What are Naturally-Sourced Ingredients?

We recently won a prize pack of stuff for our kids. Included in the prize pack was a cute little bottle of shampoo and another bottle of detangling conditioner. Proudly written on the label are the words, “100% natural-source ingredients.”

That got me to wondering what is actually in these soap products. So I read the label; “…free of artificial preservatives and harsh surfactants like sodium lauryl/laureth sulfate.”

Move down the label to the ingredient list:

  • Aqua
  • Sodium Lauroyl Sarcosinate
  • Decyl Glocoside
  • Sodium Cocoyl Isethionate
  • Laramine Oxide
  • Glycerol Oleate
  • Sodium Hydroxymethylglycinate
  • Citric Acid
  • Lavandula Officinalis Oil
  • and Chamomila Recutia Flower Oil

The list of ingredients makes me feel like I am in an episode of “Breaking Bad” with Walt and Jesse. These are naturally sourced ingredients? So I am left wondering, what does “naturally-sourced” actually mean?




  1. I’m thinking “naturally-sourced” is a clever marketing term to make people think the shampoo is better than other, cheaper shampoo. Probably there are no restrictions on what shampoo has to contain to be naturally sourced…but people see it and think they are buying less chemicals. Cynical? Yes…
    From a chemistry background…the whole “organic” designation bugs me too. Yes, food is organic. Organic means made of carbon-based chains. All sugars and starches are carbon chains.
    I’ve joined the no ‘poo fad. I’m finding baking soda and a touch of apple cider vinegar do a so much better job of washing hair than expensive shampoos and conditioner. And I would no qualms about eating it, so why not use it on my hair?

  2. I’m a busy guy…. and not at work at the moment so unable to lookup those particular ingredients specifically. However, usually “naturally sourced” and similar claims can be full of crap. Literally. But in this day and age the ingredient suppliers are trying very hard to come out with ecocert (european designation) products or even cleaner than ecocert. Many of them have excellent performance characteristics and can offer exceptional advantages over conventional simple ingredients. There’s no way baking soda and something else offers the same cleansing and conditioning as a well made shampoo. That’s kind of like putting 15W motor oil from 1920 in your 2011 VW TDI motor…. good luck with warranty at the dealer if you don’t use the VW spec oil! We’ve come a long way from simple ingredients. So… naturally sourced these days is taken from available vegetable source ingredients and combined with other novel natural source ingredients to formulate products which can have some unusual INCI names. INCI is the international nomenclature chemical naming system. For instance water = aqua. Some are amino acids combined with fatty alcohols, etc so the INCO names can be very unusual. In any case, it’s best to look up the INCI name in wikipedia to be sure. Surfactants such as decyl polyglucoside are as natural as you can get…. essentially corn starch reworked with fatty alcohols. But they are not cheap…. so if you want a really good quality shampoo that doesn’t use common sodium lauryl sulfate (what’s in garage floor cleaner) you won’t find it in the dollar store. It’s quite the science these days to come out with very effective clean natural source products using clean preservatives (staying away from parabens and the like).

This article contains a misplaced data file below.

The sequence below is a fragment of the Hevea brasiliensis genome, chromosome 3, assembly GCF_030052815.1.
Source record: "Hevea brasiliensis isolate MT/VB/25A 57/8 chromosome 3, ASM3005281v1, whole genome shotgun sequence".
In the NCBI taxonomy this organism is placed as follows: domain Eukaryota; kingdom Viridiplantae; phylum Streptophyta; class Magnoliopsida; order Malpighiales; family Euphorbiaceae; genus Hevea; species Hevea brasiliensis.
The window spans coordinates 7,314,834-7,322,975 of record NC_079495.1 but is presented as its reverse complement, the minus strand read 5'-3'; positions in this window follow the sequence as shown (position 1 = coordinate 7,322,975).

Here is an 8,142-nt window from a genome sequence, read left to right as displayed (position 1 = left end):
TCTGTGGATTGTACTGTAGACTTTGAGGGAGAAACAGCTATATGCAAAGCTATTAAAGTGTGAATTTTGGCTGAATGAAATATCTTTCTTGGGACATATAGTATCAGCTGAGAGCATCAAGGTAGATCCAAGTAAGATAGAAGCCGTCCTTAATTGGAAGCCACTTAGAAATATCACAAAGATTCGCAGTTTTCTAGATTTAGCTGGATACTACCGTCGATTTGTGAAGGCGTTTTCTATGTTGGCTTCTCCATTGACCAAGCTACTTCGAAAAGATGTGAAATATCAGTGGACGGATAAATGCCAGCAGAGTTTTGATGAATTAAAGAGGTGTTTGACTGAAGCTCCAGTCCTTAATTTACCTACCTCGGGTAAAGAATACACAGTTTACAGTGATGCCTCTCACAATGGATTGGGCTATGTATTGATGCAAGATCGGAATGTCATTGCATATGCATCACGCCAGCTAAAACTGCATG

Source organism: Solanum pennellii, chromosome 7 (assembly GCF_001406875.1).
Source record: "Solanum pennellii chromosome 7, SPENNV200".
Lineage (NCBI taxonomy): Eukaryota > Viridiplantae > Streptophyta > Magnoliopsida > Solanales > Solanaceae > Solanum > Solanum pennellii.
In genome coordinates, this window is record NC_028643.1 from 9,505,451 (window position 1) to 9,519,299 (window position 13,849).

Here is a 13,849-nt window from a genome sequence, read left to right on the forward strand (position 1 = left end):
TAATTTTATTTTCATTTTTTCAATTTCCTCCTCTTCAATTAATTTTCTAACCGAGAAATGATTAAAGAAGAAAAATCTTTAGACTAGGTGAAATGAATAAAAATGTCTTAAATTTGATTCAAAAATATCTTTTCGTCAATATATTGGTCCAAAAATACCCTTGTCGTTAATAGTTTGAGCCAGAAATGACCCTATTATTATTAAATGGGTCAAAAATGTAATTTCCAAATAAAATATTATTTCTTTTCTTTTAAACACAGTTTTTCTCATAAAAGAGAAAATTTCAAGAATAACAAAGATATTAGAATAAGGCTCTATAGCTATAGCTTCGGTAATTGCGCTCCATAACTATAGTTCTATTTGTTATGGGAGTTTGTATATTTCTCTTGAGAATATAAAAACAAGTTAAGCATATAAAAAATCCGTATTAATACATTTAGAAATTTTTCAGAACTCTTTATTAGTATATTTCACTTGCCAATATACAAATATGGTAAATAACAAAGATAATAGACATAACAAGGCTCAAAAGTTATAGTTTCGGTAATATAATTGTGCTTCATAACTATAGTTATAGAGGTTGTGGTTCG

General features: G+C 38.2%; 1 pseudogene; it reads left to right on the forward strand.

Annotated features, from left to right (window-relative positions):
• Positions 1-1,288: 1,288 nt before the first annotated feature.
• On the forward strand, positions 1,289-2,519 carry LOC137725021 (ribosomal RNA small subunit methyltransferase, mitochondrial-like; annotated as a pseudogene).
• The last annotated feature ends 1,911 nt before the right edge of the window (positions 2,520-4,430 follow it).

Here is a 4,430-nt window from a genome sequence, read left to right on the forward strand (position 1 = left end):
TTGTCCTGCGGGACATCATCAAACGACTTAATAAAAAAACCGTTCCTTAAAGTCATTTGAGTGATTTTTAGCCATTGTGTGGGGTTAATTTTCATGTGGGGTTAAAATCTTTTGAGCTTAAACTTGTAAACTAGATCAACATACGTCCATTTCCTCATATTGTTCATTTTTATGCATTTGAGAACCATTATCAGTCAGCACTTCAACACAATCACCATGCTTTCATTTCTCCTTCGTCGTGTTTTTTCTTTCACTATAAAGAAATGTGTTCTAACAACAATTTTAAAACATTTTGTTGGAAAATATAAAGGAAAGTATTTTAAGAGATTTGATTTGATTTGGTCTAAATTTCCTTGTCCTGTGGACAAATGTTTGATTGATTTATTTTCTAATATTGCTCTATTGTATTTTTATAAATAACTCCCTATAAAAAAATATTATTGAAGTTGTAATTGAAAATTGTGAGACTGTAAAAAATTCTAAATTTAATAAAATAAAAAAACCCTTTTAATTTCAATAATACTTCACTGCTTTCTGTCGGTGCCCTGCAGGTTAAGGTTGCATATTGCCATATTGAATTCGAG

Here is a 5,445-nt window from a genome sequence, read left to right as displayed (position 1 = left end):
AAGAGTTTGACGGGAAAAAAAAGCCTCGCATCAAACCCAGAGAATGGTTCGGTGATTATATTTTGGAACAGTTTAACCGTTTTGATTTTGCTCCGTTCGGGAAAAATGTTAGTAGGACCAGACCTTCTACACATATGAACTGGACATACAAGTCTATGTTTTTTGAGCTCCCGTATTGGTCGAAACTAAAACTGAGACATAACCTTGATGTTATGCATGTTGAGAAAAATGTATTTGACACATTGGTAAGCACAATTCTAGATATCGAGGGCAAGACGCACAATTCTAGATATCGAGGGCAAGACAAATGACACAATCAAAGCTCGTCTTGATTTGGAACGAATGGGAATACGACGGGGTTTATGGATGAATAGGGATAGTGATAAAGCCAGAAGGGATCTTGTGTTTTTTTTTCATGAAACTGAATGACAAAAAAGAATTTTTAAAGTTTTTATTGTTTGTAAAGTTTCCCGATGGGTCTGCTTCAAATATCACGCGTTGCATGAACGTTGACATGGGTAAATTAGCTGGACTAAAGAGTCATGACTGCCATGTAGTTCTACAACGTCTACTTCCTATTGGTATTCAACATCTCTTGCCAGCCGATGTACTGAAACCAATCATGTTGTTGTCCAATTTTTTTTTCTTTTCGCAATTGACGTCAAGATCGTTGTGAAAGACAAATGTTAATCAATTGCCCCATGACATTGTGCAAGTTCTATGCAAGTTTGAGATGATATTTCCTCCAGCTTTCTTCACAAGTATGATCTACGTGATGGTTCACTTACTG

I agree… “certified organic” in personal care products is practically BS. There’s a few large companies out there that advertise “herbal” this and “herbal” that yet their idea of putting quality herbal extracts in their batches is basically having somebody walk the bucket by the mixing vat…. if you know what I mean. There are tons of “cert organic” products on the market containing artificial colours, nasty preservatives, petroleum ingredients, harsh surfactants, artificial scents, propylene glycol instead of high grade veg glycerine, etc. Unless you really spend some time reading the label you could be buying “cert organic garbage”. From a manufacturing point of view we refuse to use many common ingredients that others throw in the mix. It makes formulating more difficult and more expensive, but in our opinion worth it. With all the talk of cancer and other diseases…. what you put on your skin is readily absorbed and enters the bloodstream similar to you eating food. Quality food vs junk food? You are what you eat…. same goes for your skin.

    Unfortunately it comes down to consumer beware and taking the time to try to educate yourself about the ingredients that are out there.

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